Dr. Monica Pearl: Susan’s case is different because she had multiple previous surgeries and embolization type procedures, but the major paths to her AVM had been closed. Those routes or normal accesses to her AVM were not available, so in order for Dr. Dorafshar, the plastic and reconstructive surgeon with whom I work, to have a safe surgery and resect and reconstruct her lip, he needed me to devascularize her AVM. Since the paths from the inside were no longer available we went from the outside; a direct percutaneous puncture to her lip from the outside in. We use real-time ultrasound guidance. I put an ultrasound on her lip, that way we can identify where the AVM is. Then I put a small butterfly needle and puncture her lip using the ultrasound to guide me, and since it’s a high flow arterial venous malformation one gets prompt return of arterial blood throughout the tubing. Once that’s in place we inject some contrast through the tubing and watch under live fluoroscopy to ensure that you’re in the AVM. When you’re in the AVM and not in normal tissues then it’s safe to glue it. We would then proceed with what’s called the glue embolization.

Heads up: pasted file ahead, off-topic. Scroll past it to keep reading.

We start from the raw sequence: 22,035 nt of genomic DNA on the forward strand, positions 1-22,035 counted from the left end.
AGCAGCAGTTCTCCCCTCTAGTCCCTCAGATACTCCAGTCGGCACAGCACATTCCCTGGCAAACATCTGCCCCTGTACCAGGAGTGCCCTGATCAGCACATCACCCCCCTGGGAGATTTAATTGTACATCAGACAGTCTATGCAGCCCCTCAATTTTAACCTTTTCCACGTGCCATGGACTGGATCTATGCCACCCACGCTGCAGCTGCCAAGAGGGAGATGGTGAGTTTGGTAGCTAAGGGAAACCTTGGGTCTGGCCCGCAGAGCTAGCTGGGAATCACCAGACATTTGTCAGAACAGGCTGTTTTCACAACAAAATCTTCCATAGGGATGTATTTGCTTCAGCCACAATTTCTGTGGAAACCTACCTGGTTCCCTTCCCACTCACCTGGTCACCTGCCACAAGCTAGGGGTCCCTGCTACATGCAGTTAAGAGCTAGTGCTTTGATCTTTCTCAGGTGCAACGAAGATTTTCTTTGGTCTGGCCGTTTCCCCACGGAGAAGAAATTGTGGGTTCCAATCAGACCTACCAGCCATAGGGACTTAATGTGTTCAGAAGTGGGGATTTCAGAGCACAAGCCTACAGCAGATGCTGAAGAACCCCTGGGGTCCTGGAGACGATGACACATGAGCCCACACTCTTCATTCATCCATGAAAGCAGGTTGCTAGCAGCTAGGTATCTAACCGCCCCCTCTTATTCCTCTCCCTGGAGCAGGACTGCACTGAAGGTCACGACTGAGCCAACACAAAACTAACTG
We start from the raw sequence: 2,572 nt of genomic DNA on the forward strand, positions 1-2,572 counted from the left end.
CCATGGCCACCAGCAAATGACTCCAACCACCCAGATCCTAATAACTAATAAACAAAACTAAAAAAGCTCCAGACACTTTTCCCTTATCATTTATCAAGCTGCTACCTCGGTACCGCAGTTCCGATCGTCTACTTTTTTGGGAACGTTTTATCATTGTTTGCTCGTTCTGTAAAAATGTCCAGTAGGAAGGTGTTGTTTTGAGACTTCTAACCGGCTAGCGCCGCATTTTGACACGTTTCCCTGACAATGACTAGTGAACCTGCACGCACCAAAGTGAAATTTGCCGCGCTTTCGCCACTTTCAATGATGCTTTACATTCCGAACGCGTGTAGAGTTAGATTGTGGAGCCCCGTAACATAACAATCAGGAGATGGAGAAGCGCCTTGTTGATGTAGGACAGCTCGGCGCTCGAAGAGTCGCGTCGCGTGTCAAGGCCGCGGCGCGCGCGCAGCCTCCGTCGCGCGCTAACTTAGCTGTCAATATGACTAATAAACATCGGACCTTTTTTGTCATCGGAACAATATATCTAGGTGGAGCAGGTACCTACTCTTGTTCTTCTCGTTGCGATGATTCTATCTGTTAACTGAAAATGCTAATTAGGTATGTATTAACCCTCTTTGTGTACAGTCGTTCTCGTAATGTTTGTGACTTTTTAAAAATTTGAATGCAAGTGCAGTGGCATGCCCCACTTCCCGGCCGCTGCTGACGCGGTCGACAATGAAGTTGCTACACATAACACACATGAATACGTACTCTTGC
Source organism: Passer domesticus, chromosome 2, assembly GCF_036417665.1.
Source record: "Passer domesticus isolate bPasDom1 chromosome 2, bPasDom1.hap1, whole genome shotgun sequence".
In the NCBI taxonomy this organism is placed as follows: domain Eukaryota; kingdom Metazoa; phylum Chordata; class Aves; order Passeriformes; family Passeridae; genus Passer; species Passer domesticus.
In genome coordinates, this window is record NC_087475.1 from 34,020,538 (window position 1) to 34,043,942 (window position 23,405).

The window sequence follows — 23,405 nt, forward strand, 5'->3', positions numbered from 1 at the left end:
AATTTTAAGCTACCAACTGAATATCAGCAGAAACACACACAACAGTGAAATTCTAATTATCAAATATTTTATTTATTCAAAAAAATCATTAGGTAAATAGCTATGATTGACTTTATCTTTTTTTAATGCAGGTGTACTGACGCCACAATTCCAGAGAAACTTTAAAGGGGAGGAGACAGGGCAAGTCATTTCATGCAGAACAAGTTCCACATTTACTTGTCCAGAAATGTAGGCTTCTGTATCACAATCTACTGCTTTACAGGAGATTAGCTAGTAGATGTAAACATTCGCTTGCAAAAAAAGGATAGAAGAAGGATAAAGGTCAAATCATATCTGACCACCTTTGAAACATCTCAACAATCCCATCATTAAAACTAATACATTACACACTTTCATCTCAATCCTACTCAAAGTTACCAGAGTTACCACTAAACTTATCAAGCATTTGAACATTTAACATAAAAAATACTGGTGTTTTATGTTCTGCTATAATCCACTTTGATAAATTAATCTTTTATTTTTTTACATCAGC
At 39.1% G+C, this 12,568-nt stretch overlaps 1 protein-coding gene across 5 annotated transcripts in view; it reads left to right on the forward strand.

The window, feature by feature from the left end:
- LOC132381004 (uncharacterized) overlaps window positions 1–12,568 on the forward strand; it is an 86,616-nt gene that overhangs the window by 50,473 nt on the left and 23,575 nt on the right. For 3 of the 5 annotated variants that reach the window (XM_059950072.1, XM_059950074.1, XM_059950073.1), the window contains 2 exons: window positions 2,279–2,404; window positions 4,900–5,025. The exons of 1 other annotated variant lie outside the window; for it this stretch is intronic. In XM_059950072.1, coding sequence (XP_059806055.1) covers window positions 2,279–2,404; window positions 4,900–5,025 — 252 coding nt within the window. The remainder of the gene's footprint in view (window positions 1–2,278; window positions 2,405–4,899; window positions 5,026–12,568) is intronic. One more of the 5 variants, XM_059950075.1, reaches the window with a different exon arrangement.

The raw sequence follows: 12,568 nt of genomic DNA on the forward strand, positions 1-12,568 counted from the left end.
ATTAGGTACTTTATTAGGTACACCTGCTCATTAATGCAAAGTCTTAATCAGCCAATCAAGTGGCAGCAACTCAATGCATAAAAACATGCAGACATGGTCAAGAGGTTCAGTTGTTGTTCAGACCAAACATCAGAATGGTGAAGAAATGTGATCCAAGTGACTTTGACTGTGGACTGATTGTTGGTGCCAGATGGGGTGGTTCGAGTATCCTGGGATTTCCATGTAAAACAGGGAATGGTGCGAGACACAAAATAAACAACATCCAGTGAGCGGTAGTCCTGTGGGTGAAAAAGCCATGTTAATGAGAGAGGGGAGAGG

So you had to be right in the exact spot with that needle?

Dr. Monica Pearl: Yes, that’s the whole purpose of the treatment. It’s to glue the AVM only, but preserve her normal tissue so that she could heal from her surgery.

Has this ever been done before?

Dr. Monica Pearl: It has been done before, here at Hopkins; but the approach is very uncommon because the normal treatment paths are from the inside.

What’s this approach called?

Dr. Monica Pearl: Direct percutaneous embolization.

Did they call it the outside, inside approach?